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Any thoughts of AI/ML pricing and grading/evaluation?

Arthur Hanson

Well-known member
With many variations/platforms of AI/ML coming into play at an ever-accelerating rate, does anyone have thoughts of how the cost/performance/benefits will be evaluated, or will it be a wild west type culture for a number of years? Is there any central source for looking up this information or will one be created? If so, who will evaluate and grade AI/ML platforms? Will there be a central site, where an organization/individual can look for guidance to pick the best option for them? Also, what are the views of how the future of AI/ML will be handled? With great power comes great danger if not handled properly and any thoughts in this area would be appreciated.
I'm just guessing here. But it feels like in order to compare different AI/ML services (let's assume for the moment we're restricting the question to things like ChatGPT which could be directly compared) then you'd want some sort of "standard" benchmarks where you could compare things like the reliability, stability, response time, cost, safety, bias and other quality metrics of different tools. Could also compare power consumption !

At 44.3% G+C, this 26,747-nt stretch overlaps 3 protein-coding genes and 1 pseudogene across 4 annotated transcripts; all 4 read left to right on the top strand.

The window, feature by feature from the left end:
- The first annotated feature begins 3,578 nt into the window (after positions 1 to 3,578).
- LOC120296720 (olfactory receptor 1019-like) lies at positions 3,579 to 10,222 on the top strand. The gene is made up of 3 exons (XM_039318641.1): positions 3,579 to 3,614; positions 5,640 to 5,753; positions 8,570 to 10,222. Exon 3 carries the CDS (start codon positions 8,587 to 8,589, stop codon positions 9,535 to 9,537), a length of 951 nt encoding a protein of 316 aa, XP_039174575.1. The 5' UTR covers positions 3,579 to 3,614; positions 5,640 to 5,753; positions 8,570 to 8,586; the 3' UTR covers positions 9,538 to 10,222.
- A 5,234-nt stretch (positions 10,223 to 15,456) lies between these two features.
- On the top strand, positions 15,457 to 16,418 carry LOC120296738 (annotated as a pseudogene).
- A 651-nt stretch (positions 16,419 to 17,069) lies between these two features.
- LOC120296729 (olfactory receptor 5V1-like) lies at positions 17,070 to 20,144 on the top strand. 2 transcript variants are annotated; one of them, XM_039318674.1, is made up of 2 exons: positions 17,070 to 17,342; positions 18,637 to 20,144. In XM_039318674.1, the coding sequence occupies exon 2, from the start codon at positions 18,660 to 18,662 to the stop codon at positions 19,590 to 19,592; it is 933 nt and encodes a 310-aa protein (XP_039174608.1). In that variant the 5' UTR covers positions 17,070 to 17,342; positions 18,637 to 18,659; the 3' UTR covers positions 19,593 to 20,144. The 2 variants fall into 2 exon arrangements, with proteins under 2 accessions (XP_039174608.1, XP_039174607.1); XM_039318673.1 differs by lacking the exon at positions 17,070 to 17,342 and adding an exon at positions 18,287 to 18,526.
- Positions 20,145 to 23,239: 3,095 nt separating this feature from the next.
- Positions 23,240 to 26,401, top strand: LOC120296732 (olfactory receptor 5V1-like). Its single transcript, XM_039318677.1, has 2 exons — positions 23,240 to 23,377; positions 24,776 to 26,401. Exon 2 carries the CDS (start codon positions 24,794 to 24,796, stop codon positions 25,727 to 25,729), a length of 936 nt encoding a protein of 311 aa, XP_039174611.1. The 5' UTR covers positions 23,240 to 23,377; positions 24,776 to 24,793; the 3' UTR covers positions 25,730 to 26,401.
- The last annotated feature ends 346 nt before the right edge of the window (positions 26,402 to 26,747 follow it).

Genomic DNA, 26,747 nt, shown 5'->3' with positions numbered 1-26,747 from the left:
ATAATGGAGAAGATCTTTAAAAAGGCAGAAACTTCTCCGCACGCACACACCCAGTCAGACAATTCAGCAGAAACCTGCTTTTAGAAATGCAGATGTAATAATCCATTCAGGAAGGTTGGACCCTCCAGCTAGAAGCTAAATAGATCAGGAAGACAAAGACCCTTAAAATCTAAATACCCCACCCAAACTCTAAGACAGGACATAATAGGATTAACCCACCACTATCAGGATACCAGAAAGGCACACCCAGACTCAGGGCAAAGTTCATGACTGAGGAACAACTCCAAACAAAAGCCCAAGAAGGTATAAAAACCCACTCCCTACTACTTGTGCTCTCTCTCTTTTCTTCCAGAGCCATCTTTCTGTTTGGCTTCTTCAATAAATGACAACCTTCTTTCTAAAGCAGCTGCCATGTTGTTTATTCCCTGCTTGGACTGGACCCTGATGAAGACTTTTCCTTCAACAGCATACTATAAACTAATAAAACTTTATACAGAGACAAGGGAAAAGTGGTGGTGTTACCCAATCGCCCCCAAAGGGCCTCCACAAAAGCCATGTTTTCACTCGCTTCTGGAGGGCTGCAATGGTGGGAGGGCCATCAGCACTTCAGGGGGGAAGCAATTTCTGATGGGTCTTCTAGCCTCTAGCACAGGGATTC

I guess governments will want to try to start doing some of this for safety and bias. And tech journalists/analysts/etc will also cover some of it (if they aren't already - I'm really not following closely).

I can't see any central site any time soon. There's no central agreed reference for CPUs or GPUs - so why would there be for more complex, harder to measure AI/ML hardware/software systems ?

Perhaps it's like cars. Governments benchmark the safety stuff. You take your pick of reviews for the other factors. And then test drive a few.

I can easily imagine that the results coming out of AI engines will be unstable (variable) for some time and that grading the quality of results will be difficult - an order of magnitude more difficult than things like CPU benchmarking. With all the benchmark gamesmanship that inevitably leads to.

We also don't know how well such systems will scale and age. We assume that they will only get better and more reliable over time, but there's no guarantee. Nor do we know what the useful lifecycle of these systems is and whether they can be easily scaled up in the field.